A navy blue flag bearing a golden lantern and the word “freedom” was hoisted above the Underground Railroad monument on Broadway by local leaders on Thursday morning to honor white spice merchant Josiah Huntoon and black engineer William Van Rensalier for running a safe house that allowed fugitive slaves from the south find freedom in the north.
“The single word “Freedom” written in large white letters, represents the promise of the American constitution, and the courage of all those who risked their lives seeking freedom,” explained Ron Van Rensalier, great-grandson of abolitionist Van Rensalier. “A golden lantern represents the lantern lit in the Huntoon house tower which signaled when it was safe for the slaves to enter the house.”
The flag is a testament Huntoon and Van Rensalier commitment to freedom. The flag’s navy blue background represents the slaves’ long and dark journey out of bondage, according to the Huntoon-Van Rensalier Underground Railroad Foundation.
Huntoon and Van Rensalier worked at the very site where their statues and the freedom flag now hangs to deliver runaway slaves to freedom. “Their story speaks of the ardent belief that every human being has,” said mayor Jose “Joey” Torres, an inalienable right to “freedom.”
“It is a source of great pride to know that Paterson was a part of this story and this legacy,” said Torres.
The mayor, council president William McKoy, and other elected officials raised the flag following a ceremony attended by roughly 40 people at 125 Broadway.
Erik Lenander, great-grandson of Huntoon, discussed how the partnership between himself and Ron Van Rensalier in the Underground Railroad Foundation was similar to their great-great grandfather’s friendship in that they had to rely on each other in their mission to take their families’ “legacies and go beyond the boundaries of [Paterson] to fulfill the dream that Huntoon and Van Rensalier had” namely, equality for all.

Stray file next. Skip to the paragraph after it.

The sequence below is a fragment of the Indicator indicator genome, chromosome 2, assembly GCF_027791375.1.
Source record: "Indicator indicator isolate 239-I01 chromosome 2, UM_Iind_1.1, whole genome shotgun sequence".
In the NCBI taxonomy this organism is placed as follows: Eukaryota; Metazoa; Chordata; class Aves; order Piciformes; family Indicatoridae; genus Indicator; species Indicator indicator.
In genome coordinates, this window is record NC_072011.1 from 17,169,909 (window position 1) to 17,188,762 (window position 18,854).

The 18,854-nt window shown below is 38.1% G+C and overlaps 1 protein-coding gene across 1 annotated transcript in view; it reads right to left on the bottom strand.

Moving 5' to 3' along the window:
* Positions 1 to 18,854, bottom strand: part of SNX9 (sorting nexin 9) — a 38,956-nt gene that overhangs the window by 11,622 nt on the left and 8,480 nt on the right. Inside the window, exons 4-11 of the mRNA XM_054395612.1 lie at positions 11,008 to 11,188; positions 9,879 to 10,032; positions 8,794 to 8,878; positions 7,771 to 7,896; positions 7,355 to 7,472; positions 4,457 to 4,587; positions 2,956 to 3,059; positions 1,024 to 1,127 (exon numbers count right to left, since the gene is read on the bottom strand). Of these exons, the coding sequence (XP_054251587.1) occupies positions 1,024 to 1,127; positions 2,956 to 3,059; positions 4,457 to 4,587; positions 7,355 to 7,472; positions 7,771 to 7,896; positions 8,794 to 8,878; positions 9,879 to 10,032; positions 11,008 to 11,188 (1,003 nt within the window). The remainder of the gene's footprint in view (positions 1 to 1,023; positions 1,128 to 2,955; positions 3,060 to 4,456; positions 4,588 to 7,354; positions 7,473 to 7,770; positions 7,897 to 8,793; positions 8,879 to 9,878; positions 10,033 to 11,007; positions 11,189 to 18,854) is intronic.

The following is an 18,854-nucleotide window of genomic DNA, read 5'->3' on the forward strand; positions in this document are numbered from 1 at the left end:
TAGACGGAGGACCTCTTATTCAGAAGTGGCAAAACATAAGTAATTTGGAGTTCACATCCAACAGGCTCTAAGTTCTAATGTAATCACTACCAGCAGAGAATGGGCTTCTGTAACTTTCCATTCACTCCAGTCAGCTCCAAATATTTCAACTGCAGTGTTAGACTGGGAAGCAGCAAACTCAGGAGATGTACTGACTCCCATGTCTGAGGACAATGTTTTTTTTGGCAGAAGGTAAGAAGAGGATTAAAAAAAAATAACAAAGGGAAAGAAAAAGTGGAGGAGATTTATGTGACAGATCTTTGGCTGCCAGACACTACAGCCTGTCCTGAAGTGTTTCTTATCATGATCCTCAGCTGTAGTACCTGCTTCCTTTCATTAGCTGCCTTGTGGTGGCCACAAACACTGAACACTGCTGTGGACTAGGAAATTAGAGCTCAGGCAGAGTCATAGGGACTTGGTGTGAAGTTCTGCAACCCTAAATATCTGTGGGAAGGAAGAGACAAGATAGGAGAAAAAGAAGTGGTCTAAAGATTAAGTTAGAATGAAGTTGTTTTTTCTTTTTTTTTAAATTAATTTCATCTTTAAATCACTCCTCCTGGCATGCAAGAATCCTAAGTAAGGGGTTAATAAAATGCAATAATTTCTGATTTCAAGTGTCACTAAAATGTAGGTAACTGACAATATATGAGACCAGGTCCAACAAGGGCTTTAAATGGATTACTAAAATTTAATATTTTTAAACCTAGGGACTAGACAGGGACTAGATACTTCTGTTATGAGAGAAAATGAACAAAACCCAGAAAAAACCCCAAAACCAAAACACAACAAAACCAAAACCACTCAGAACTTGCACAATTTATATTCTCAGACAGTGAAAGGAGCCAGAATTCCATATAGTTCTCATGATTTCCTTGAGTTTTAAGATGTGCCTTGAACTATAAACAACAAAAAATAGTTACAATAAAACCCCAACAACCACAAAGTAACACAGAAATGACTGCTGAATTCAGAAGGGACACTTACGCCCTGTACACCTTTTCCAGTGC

Dolores Van Rensalier, great-granddaughter of Van Rensalier, remarked on the recent controversy surrounding the Confederacy’s flag. “The demeaning symbolism of the Confederate flag has been brought down,” she said in a statement on Wednesday. “The message of freedom, which our UGRR flag represents, is more powerful than bondage and oppression will ever be.”
Dolores Van Rensalier said the ceremony also honored those who donated bricks that are placed on the ground in front of the bronze monument of Huntoon and Van Rensalier. “For many future generations, each of you is leaving a priceless legacy for all to see—long after we are gone,” she said in a statement.
After the flags raising, which included the New Jersey and the American flag, was finished, Paterson Parking Authority director Tony Perez concluded the ceremony aptly capturing the history being honored at the site and the essence of America itself.
“We might have come here on different ships, but we are on the same boat now,” remarked Perez.